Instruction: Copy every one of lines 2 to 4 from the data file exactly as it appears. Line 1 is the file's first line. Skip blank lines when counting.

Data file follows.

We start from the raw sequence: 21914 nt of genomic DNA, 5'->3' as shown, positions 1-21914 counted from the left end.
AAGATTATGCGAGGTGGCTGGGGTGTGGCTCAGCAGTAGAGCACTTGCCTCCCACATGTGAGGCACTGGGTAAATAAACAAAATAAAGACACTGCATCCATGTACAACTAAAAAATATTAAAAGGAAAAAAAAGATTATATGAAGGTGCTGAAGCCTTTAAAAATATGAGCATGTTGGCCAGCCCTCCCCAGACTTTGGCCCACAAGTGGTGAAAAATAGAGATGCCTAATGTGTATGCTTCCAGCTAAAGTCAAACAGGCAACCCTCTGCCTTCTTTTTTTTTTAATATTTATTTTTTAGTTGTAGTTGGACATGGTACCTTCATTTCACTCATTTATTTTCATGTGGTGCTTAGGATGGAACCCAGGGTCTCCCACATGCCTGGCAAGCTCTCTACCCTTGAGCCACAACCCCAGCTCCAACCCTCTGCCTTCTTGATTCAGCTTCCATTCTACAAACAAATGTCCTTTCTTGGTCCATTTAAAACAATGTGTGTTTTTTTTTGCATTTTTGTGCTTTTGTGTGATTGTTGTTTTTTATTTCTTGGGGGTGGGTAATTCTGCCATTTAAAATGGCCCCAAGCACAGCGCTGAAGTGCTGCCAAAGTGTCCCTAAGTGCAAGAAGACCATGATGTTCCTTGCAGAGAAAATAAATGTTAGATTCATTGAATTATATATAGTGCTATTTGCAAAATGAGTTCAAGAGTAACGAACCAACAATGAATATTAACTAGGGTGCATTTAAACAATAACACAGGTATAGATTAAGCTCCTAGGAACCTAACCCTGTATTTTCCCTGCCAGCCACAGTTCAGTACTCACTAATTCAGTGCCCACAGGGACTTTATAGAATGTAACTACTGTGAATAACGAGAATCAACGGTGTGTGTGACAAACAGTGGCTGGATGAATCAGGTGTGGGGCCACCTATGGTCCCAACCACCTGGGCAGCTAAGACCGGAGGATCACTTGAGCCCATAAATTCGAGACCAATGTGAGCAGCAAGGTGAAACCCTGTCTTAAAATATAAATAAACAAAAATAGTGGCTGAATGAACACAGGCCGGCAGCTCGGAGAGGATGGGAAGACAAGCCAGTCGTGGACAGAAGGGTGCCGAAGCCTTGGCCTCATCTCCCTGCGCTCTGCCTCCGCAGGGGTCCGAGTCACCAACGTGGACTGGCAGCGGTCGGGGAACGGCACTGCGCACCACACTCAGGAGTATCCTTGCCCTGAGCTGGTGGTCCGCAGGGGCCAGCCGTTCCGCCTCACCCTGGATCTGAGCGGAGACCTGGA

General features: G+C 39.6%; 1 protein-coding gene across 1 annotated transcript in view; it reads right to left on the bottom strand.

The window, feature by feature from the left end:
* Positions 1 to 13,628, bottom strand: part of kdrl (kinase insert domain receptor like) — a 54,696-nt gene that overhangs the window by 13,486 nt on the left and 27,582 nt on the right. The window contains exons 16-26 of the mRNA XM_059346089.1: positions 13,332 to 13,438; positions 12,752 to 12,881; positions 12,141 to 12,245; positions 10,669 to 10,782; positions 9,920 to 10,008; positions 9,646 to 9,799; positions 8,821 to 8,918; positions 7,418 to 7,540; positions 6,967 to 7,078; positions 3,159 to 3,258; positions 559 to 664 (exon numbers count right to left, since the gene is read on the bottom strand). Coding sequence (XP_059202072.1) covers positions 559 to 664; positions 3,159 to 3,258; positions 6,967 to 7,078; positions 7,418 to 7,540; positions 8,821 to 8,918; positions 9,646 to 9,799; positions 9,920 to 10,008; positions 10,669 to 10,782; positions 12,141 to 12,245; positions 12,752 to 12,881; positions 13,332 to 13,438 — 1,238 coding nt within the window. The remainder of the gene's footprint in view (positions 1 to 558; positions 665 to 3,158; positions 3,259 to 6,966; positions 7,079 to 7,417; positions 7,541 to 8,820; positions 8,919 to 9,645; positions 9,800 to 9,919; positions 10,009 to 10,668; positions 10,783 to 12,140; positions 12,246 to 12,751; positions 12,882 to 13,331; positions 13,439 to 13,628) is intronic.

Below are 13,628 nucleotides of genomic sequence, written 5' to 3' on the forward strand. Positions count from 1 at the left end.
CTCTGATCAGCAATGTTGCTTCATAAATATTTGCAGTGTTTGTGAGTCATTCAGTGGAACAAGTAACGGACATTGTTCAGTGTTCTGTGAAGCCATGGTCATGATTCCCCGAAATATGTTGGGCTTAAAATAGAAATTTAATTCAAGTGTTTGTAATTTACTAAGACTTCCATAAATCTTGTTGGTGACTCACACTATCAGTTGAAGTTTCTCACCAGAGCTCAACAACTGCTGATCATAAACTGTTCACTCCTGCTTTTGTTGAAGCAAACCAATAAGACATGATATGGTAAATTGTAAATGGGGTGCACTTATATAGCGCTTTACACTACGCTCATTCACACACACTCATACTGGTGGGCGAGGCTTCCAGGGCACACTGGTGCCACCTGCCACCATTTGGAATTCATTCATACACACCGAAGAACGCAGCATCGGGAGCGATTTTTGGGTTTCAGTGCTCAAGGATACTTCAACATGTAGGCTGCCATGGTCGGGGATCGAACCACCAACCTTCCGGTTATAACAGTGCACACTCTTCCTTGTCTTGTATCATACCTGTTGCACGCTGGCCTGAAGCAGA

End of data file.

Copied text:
AAGATTATGCGAGGTGGCTGGGGTGTGGCTCAGCAGTAGAGCACTTGCCTCCCACATGTGAGGCACTGGGTAAATAAACAAAATAAAGACACTGCATCCATGTACAACTAAAAAATATTAAAAGGAAAAAAAAGATTATATGAAGGTGCTGAAGCCTTTAAAAATATGAGCATGTTGGCCAGCCCTCCCCAGACTTTGGCCCACAAGTGGTGAAAAATAGAGATGCCTAATGTGTATGCTTCCAGCTAAAGTCAAACAGGCAACCCTCTGCCTTCTTTTTTTTTTAATATTTATTTTTTAGTTGTAGTTGGACATGGTACCTTCATTTCACTCATTTATTTTCATGTGGTGCTTAGGATGGAACCCAGGGTCTCCCACATGCCTGGCAAGCTCTCTACCCTTGAGCCACAACCCCAGCTCCAACCCTCTGCCTTCTTGATTCAGCTTCCATTCTACAAACAAATGTCCTTTCTTGGTCCATTTAAAACAATGTGTGTTTTTTTTTGCATTTTTGTGCTTTTGTGTGATTGTTGTTTTTTATTTCTTGGGGGTGGGTAATTCTGCCATTTAAAATGGCCCCAAGCACAGCGCTGAAGTGCTGCCAAAGTGTCCCTAAGTGCAAGAAGACCATGATGTTCCTTGCAGAGAAAATAAATGTTAGATTCATTGAATTATATATAGTGCTATTTGCAAAATGAGTTCAAGAGTAACGAACCAACAATGAATATTAACTAGGGTGCATTTAAACAATAACACAGGTATAGATTAAGCTCCTAGGAACCTAACCCTGTATTTTCCCTGCCAGCCACAGTTCAGTACTCACTAATTCAGTGCCCACAGGGACTTTATAGAATGTAACTACTGTGAATAACGAGAATCAACGGTGTGTGTGACAAACAGTGGCTGGATGAATCAGGTGTGGGGCCACCTATGGTCCCAACCACCTGGGCAGCTAAGACCGGAGGATCACTTGAGCCCATAAATTCGAGACCAATGTGAGCAGCAAGGTGAAACCCTGTCTTAAAATATAAATAAACAAAAATAGTGGCTGAATGAACACAGGCCGGCAGCTCGGAGAGGATGGGAAGACAAGCCAGTCGTGGACAGAAGGGTGCCGAAGCCTTGGCCTCATCTCCCTGCGCTCTGCCTCCGCAGGGGTCCGAGTCACCAACGTGGACTGGCAGCGGTCGGGGAACGGCACTGCGCACCACACTCAGGAGTATCCTTGCCCTGAGCTGGTGGTCCGCAGGGGCCAGCCGTTCCGCCTCACCCTGGATCTGAGCGGAGACCTGGA

General features: G+C 39.6%; 1 protein-coding gene across 1 annotated transcript in view; it reads right to left on the bottom strand.

The window, feature by feature from the left end: